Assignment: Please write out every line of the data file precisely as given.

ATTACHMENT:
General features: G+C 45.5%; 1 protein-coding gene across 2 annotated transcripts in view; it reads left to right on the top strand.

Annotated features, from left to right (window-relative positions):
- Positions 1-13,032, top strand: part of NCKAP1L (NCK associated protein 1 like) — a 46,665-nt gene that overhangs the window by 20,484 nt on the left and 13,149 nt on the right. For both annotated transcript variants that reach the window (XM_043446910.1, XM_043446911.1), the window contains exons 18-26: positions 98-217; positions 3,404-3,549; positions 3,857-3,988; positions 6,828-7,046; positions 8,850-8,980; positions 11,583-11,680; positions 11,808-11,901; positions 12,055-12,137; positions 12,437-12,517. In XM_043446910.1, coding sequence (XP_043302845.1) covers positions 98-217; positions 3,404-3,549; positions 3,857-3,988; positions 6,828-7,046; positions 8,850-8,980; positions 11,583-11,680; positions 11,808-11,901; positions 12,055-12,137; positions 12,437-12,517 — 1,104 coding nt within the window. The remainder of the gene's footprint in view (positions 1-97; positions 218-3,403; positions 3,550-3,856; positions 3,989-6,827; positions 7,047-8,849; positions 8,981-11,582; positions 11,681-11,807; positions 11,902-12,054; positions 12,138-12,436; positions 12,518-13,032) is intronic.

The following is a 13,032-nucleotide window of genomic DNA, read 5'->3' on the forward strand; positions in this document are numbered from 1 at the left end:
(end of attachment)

General features: G+C 45.5%; 1 protein-coding gene across 2 annotated transcripts in view; it reads left to right on the top strand.

Annotated features, from left to right (window-relative positions):
- Positions 1-13,032, top strand: part of NCKAP1L (NCK associated protein 1 like) — a 46,665-nt gene that overhangs the window by 20,484 nt on the left and 13,149 nt on the right. For both annotated transcript variants that reach the window (XM_043446910.1, XM_043446911.1), the window contains exons 18-26: positions 98-217; positions 3,404-3,549; positions 3,857-3,988; positions 6,828-7,046; positions 8,850-8,980; positions 11,583-11,680; positions 11,808-11,901; positions 12,055-12,137; positions 12,437-12,517. In XM_043446910.1, coding sequence (XP_043302845.1) covers positions 98-217; positions 3,404-3,549; positions 3,857-3,988; positions 6,828-7,046; positions 8,850-8,980; positions 11,583-11,680; positions 11,808-11,901; positions 12,055-12,137; positions 12,437-12,517 — 1,104 coding nt within the window. The remainder of the gene's footprint in view (positions 1-97; positions 218-3,403; positions 3,550-3,856; positions 3,989-6,827; positions 7,047-8,849; positions 8,981-11,582; positions 11,681-11,807; positions 11,902-12,054; positions 12,138-12,436; positions 12,518-13,032) is intronic.

The following is a 13,032-nucleotide window of genomic DNA, read 5'->3' on the forward strand; positions in this document are numbered from 1 at the left end: